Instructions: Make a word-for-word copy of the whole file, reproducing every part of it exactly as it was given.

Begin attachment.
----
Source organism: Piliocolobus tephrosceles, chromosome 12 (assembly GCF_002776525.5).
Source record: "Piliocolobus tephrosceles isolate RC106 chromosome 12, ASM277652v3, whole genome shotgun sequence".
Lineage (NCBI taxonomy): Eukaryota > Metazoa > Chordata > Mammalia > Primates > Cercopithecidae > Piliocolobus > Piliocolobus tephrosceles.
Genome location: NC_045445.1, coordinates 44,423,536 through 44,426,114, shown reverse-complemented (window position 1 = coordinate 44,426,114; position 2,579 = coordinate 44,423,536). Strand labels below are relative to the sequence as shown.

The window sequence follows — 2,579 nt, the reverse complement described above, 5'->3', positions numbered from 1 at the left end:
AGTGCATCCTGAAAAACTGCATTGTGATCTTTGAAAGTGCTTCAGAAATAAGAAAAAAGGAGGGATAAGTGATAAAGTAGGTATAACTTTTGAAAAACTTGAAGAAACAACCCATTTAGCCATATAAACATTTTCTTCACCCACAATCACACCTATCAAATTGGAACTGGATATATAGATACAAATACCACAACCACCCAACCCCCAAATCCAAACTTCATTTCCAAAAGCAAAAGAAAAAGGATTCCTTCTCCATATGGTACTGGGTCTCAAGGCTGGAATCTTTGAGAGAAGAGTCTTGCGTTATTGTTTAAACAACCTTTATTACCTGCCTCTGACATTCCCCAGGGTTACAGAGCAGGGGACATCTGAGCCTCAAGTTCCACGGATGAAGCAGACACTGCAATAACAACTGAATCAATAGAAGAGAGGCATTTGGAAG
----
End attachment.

Source organism: Piliocolobus tephrosceles, chromosome 12 (assembly GCF_002776525.5).
Source record: "Piliocolobus tephrosceles isolate RC106 chromosome 12, ASM277652v3, whole genome shotgun sequence".
Lineage (NCBI taxonomy): Eukaryota > Metazoa > Chordata > Mammalia > Primates > Cercopithecidae > Piliocolobus > Piliocolobus tephrosceles.
Genome location: NC_045445.1, coordinates 44,423,536 through 44,426,114, shown reverse-complemented (window position 1 = coordinate 44,426,114; position 2,579 = coordinate 44,423,536). Strand labels below are relative to the sequence as shown.

The window sequence follows — 2,579 nt, the reverse complement described above, 5'->3', positions numbered from 1 at the left end:
AGTGCATCCTGAAAAACTGCATTGTGATCTTTGAAAGTGCTTCAGAAATAAGAAAAAAGGAGGGATAAGTGATAAAGTAGGTATAACTTTTGAAAAACTTGAAGAAACAACCCATTTAGCCATATAAACATTTTCTTCACCCACAATCACACCTATCAAATTGGAACTGGATATATAGATACAAATACCACAACCACCCAACCCCCAAATCCAAACTTCATTTCCAAAAGCAAAAGAAAAAGGATTCCTTCTCCATATGGTACTGGGTCTCAAGGCTGGAATCTTTGAGAGAAGAGTCTTGCGTTATTGTTTAAACAACCTTTATTACCTGCCTCTGACATTCCCCAGGGTTACAGAGCAGGGGACATCTGAGCCTCAAGTTCCACGGATGAAGCAGACACTGCAATAACAACTGAATCAATAGAAGAGAGGCATTTGGAAG